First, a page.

Listened on audio, and I literally laughed until I cried in some parts! It was all so tragically relatable, especially in regards to kids church in the 90s. I shared parts with my 12 year old son, such as Knox's commentary between his mom and God about Abraham and Isaac, and so many other parts that had us in hysterics. It was heartfelt, honest, fun, and pushed the envelope for Christian books in such an important way! Great job, Knox! (Although I do feel that I could school you on the dinosaurs ...more
Stephanie (That's What She Read)
Pop Sugar Challenge: Read a book with the word "Pop" in the title

I am a big fan of the author's podcast The Popcast with Knox and Jamie. This is a bit of a spiritual memoir with a lot of humor and pop culture. I really enjoyed it. I loved the snarkiness of many aspects of Evangelical culture and appreciated how different things in popular culture helped Knox grasp the "big picture ideas" in Christianity. This felt like grabbing coffee with a friend.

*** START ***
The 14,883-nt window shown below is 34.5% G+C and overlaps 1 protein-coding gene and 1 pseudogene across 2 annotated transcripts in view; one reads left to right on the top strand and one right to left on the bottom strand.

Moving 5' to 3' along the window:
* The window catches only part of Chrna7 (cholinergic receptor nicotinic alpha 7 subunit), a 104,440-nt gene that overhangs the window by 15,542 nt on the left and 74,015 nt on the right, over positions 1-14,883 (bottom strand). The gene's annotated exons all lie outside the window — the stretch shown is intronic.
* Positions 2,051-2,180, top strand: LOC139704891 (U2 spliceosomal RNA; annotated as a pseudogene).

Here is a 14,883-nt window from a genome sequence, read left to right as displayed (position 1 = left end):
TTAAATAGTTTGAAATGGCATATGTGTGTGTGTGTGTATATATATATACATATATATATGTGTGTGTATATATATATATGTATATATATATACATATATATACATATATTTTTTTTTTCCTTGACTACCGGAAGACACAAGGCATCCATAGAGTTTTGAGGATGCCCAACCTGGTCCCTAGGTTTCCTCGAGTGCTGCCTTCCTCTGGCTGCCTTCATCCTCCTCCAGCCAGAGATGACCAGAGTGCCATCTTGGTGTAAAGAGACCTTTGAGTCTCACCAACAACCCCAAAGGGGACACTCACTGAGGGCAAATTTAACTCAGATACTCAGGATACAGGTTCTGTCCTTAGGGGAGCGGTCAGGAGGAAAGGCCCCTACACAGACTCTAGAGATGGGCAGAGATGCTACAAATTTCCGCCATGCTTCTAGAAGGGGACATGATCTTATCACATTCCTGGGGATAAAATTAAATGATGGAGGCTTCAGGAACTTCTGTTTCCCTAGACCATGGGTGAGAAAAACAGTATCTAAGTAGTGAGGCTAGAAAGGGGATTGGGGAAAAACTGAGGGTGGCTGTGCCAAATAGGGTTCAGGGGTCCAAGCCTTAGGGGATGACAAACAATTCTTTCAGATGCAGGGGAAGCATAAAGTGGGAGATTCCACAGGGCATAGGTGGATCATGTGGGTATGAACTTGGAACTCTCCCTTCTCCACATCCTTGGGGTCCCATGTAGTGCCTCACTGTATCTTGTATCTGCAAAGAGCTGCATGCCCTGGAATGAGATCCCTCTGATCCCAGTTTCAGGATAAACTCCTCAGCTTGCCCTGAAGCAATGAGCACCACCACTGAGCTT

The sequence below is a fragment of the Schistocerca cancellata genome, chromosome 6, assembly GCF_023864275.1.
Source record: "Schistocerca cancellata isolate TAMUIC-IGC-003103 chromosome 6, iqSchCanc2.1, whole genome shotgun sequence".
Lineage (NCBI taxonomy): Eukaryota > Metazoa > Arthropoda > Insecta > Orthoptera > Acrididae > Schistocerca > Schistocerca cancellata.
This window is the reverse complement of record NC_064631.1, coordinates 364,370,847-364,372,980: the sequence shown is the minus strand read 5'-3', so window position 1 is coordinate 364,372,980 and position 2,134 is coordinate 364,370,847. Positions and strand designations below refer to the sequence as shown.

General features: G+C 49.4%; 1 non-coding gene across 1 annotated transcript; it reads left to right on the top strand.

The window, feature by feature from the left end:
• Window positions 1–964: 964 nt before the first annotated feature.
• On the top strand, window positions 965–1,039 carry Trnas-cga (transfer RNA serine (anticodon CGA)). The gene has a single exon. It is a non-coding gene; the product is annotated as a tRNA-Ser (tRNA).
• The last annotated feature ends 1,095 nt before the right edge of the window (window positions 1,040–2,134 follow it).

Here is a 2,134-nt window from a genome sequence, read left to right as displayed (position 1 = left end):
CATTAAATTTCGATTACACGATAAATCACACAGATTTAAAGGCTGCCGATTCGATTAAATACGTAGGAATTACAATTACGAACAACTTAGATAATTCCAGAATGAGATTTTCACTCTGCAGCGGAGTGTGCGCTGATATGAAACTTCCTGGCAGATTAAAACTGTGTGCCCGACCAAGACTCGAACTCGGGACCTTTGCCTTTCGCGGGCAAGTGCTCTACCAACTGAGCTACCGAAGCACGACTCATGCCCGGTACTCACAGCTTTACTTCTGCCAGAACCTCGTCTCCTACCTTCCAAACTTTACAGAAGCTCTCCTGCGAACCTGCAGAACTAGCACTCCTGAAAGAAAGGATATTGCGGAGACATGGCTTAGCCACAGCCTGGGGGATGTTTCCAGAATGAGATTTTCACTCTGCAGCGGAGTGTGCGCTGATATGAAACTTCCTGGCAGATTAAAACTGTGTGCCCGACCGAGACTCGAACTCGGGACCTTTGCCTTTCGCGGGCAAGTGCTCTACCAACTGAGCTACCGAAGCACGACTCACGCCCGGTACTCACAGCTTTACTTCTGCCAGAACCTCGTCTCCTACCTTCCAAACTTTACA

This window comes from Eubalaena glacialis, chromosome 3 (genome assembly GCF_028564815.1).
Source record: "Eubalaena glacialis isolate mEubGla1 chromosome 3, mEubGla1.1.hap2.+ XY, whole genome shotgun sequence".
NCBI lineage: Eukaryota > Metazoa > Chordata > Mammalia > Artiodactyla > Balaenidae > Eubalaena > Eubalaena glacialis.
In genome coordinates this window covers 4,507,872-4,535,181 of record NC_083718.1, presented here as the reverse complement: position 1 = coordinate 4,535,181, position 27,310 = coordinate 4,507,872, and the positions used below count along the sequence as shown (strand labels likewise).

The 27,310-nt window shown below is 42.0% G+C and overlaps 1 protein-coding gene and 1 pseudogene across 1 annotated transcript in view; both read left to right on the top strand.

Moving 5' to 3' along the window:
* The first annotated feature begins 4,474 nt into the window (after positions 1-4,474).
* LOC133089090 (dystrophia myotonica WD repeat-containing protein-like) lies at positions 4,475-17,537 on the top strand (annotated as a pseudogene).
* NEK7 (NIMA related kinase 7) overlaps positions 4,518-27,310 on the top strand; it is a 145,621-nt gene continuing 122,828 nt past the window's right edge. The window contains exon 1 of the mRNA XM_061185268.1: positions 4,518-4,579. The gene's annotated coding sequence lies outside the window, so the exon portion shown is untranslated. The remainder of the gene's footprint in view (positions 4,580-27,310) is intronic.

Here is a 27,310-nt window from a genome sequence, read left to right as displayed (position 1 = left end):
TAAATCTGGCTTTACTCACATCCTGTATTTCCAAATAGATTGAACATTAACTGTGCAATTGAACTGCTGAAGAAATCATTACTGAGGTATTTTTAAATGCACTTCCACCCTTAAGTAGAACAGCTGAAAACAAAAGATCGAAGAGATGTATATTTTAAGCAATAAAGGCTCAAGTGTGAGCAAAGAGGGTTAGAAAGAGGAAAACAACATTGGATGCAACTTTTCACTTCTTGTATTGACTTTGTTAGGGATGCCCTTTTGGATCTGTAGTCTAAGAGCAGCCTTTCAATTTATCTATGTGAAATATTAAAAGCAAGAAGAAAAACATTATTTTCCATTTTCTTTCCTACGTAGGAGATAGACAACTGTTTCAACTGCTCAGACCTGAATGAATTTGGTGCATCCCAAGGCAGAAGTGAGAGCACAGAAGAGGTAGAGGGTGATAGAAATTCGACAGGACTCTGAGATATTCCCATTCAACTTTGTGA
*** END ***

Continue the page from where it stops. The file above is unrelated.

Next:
Emily
Dec 16, 2018 rated it it was amazing
I laughed out loud repeatedly. I think what made it extra funny to me was, as an avid listener of The Popcast, I read the whole book in Knox’s voice. I especially loved the footnotes where he inserted his snarky comments like he would in the podcast as well.
Diane
Dec 31, 2018 rated it it was ok
Shelves: nonfiction, truth
"More than anything, God spoke to my heart and revealed that he really was fine with questions. Because at the end of the day, he knows that the answers to all the questions I’m wondering about, and have been wondering about for all these years, they’ve always led back to him. So why wouldn’t they still?"